Ireland’s wintering waterbirds down 40% since mid-1990s
Drop blamed on climate change and increased recreational use of wetlands
Pintails, a species of dabbling duck. Photograph: Colum Clarke
The number of waterbirds wintering in Ireland has declined 15 per cent over the past five years and by 40 per cent since the mid-1990s, a study published by BirdWatch Ireland states.
Waterbirds have been monitored since 1994 through the Irish Wetland Bird Survey, which is funded by the National Parks and Wildlife Service (NPWS) and co-ordinated by BirdWatch Ireland.
Each winter hundreds of Irish birdwatchers across the country volunteer to count waterbirds in their local areas, together with NPWS and BirdWatch Ireland staff, and the data collected allows for the assessment of populations and trends among wintering birds in Ireland.
When the surveys began 25 years ago, there were more than 1.2 million waterbirds at wetlands around Ireland but recent data shows just 760,000, a decline of 40 per cent.
Ireland is an important wintering area for migratory waterbirds (ducks, geese, swans and wading birds, among others) that breed at Arctic latitudes and migrate south to spend the winter on estuaries, coastal bays, rivers and lakes.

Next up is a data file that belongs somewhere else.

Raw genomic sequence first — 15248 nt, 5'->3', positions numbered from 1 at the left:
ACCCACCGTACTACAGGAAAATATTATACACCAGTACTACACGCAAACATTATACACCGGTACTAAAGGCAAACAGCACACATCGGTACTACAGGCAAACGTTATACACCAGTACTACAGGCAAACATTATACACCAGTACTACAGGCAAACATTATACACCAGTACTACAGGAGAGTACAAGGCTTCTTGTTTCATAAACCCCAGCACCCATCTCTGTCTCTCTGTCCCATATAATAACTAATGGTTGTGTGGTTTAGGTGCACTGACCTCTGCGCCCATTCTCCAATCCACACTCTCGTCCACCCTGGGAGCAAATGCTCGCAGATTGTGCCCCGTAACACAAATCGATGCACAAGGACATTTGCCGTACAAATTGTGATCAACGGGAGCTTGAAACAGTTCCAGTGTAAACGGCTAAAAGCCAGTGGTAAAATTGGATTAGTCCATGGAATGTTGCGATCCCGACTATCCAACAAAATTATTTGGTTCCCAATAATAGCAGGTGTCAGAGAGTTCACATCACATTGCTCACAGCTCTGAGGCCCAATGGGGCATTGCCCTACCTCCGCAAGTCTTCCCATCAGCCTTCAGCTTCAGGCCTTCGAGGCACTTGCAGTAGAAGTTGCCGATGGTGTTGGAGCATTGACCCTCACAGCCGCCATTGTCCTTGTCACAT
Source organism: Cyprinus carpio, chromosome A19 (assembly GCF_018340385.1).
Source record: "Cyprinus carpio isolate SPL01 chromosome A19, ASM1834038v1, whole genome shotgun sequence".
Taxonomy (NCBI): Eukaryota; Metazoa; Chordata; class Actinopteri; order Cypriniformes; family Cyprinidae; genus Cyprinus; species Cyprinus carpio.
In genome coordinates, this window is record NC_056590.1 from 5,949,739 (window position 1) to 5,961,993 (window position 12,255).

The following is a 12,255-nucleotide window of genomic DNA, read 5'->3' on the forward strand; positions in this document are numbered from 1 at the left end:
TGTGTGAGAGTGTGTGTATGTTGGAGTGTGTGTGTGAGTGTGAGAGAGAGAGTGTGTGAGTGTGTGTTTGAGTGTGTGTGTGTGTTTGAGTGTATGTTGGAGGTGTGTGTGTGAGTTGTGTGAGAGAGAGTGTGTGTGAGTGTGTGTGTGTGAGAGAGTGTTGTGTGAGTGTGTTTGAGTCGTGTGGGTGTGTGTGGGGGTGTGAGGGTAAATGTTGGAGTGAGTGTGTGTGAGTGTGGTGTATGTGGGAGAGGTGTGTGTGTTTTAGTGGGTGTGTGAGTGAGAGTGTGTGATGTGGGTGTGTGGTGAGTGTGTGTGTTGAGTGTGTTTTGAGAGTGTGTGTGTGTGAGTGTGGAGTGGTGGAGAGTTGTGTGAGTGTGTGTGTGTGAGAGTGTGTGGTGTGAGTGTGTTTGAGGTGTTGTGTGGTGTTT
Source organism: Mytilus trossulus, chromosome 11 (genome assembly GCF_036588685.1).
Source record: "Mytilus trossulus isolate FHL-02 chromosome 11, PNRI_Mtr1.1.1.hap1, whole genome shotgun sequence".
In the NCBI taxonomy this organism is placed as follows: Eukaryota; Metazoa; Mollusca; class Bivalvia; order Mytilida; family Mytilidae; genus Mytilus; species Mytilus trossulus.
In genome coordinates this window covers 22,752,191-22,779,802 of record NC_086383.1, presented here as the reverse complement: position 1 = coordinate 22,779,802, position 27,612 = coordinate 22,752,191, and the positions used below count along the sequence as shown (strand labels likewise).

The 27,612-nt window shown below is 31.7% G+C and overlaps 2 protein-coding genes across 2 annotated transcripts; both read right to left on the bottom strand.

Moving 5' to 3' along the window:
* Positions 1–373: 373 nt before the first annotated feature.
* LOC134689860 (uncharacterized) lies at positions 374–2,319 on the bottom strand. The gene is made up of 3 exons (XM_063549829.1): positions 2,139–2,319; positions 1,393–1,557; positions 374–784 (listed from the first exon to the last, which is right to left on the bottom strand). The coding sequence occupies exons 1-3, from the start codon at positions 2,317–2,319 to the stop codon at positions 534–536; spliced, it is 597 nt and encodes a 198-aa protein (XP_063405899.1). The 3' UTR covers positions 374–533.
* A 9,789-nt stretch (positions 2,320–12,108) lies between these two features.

The most common species of birds concerned would be the pochard and tufted, both diving ducks; the pintail, a dabbling duck; the mallard, lapwing, dunlin, turnstone and greenshank. Milder winters mean that many such species no longer migrate as far as Ireland to find ice-free wetlands.
“The rate of these declines is alarming,” said Brian Burke, lead author of the study. “The declines we’re seeing in Ireland are consistent with the global pattern of declines. According to figures published by BirdLife International in 2017, 17 per cent of all waterbird species are considered globally threatened, which is extremely concerning.”
Mr Burke said climate change “is playing a significant role” in the issue and that other factors included disturbance from increased recreational use of wetlands by people and unleashed dogs, the loss of habitat from changes in land use such as development and agricultural intensification and pollution.
“Strict enforcement of the laws that protect sites designated for waterbirds around the country is essential so that Ireland can play its part in the conservation of these special migratory species,” he said.
However, in better news, Mr Burke said Ireland had found favour with other breeds of waterbirds in recent years.
“Numbers of whooper swans and black-tailed godwits, both of which are winter visitors to Ireland from Iceland, have increased in recent years, and we now have a minimum of 1,400 little egrets across the country – a species that wasn’t present in Ireland at all when the survey began in 1994,” he said.